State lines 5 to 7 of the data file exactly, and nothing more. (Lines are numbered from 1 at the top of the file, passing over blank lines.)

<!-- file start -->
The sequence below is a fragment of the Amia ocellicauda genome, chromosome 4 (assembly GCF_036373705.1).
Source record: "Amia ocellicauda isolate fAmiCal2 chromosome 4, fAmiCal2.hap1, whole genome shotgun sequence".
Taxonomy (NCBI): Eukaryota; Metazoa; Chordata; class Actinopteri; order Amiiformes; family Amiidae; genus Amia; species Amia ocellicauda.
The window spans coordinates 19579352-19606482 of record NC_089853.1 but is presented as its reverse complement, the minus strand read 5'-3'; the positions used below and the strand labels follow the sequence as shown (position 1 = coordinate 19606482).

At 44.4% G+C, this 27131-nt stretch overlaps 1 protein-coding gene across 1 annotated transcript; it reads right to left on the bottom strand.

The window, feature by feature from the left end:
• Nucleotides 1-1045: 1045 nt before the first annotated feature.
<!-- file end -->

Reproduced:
At 44.4% G+C, this 27131-nt stretch overlaps 1 protein-coding gene across 1 annotated transcript; it reads right to left on the bottom strand.

The window, feature by feature from the left end:
• Nucleotides 1-1045: 1045 nt before the first annotated feature.